Importing live silver carp into the United States or transporting the invasive species across state lines will be illegal later this summer.
The rule, to take effect Aug. 9, was listed in the Federal Register by the U.S. Fisheries and Wildlife Service on Tuesday as an attempt to control the spread of the dangerous and ecologically damaging species into other waters.
“The ban on silver carp is needed to slow their spread and protect native aquatic species,” said H. Dale Hall, U.S. Fisheries and Wildlife Service director.
Silver carp were rare in the Missouri River until 2000 but by 2007 had exploded in population, said Duane Chapman, a research fish biologist with the Columbia Environmental Research Center.
He urges local fisherman to be aware of how the new rule could affect them.
“If you fish with live bait or catch your own, it’s always a good idea to only use those fish in the same body of water in which you caught them,” Chapman said. “If you accidentally or intentionally get silver carp in your bait bucket and transfer it across state lines, you would be violating a federal law.”
Chapman does not think the ban will have any impact on the aquaculture industry, however. Silver carp became a part of the aquaculture industry in the early 1970s when they were brought into the United States as a way to control algae in fishery production ponds and sewage lagoons.
“There hasn’t been a silver carp in United States aquaculture for 20 years,” Chapman said. “The economic impact of this particular listing will be zero.”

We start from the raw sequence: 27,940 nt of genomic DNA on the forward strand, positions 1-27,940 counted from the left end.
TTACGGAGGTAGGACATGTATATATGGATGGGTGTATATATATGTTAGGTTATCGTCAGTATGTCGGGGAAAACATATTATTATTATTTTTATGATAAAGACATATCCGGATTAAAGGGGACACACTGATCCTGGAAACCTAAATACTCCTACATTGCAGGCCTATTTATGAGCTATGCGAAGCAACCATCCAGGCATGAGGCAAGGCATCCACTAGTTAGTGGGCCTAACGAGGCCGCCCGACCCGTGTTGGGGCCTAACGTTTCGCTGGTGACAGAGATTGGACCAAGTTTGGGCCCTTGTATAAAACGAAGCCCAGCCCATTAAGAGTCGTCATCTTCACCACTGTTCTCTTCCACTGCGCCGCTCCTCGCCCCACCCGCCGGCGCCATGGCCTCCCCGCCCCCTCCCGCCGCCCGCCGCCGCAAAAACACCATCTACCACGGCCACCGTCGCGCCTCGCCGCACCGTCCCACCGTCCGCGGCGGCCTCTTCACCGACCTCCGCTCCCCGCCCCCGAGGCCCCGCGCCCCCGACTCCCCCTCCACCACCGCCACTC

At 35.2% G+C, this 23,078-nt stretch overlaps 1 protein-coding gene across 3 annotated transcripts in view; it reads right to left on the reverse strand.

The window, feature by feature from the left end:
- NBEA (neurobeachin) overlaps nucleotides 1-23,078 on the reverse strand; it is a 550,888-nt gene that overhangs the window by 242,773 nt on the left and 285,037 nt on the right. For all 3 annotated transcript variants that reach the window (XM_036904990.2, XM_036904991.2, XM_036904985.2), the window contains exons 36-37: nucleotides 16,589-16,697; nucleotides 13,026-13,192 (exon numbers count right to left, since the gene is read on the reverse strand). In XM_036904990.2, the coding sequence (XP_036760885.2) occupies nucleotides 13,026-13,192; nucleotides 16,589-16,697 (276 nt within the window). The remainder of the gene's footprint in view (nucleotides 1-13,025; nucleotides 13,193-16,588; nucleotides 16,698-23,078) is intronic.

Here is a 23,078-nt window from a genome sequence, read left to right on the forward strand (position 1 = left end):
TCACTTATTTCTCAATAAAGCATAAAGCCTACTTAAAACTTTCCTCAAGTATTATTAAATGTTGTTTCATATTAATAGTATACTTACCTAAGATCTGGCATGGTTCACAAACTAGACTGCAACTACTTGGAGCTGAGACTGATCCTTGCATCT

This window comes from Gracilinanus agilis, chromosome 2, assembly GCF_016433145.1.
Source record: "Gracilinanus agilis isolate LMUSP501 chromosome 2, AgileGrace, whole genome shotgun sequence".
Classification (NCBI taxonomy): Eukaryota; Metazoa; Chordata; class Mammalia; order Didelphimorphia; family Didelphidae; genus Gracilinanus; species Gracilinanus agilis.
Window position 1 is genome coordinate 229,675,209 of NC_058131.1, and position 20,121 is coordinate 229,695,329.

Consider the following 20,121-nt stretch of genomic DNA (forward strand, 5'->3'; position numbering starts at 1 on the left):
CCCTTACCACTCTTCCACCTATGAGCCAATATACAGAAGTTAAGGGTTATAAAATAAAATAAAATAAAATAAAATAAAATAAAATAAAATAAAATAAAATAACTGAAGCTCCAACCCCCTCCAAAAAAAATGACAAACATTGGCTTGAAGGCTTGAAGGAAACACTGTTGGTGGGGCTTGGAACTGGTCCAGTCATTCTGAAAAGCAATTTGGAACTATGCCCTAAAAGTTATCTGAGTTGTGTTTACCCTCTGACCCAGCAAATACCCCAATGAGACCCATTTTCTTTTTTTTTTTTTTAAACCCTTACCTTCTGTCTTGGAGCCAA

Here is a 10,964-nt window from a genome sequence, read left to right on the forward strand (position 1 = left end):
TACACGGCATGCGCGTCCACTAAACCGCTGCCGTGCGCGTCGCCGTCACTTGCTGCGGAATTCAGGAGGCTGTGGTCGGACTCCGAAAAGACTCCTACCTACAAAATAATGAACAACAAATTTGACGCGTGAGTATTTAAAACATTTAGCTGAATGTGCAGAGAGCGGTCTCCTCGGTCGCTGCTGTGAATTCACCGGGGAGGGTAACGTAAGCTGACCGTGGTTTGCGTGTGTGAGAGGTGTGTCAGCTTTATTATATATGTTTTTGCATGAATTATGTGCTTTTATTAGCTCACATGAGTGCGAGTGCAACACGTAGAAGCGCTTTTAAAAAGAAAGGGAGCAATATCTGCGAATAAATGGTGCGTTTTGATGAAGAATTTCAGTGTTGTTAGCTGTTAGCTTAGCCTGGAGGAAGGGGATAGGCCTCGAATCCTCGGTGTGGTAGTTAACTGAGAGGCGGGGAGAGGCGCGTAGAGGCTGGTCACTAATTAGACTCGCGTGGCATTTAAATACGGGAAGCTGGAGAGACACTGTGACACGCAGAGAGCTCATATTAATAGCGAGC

Bart Hawcroft, an aquaculture specialist with the Missouri Department of Agriculture, supports that notion.
“In terms of silver carp we have no one raising them in Missouri,” Hawcroft said. “The impact will be minimal.”
While this ban only applies to silver carp and largescale silver carp, a faster growing, more temperature tolerant carp that has not yet been introduced to the United States, the question of whether the ban should include other species, such as bighead and black carp, has been debated since it was petitioned by members of Congress representing the Great Lakes in October 2002.
“Listing bighead carp has been very controversial because there are people who make money using the live fish transport, and they don’t want to see that particular source of income disappear,” Chapman said. “The debate has been going on for a very long time.”
Paula Moore, a staff biologist at Jones and Eaker Farms in Neelyville and a member of the Asian Carp Working Group, is among the opposition.
“They will try to make it inclusive. We’re doing our very best to make them look at it by species,” Moore said.
The new listing will not affect local experimentation with silver carp as food for zoo animals and pets, as those silver carp are not transported live, Chapman said.
The Associated Press contributed to this report.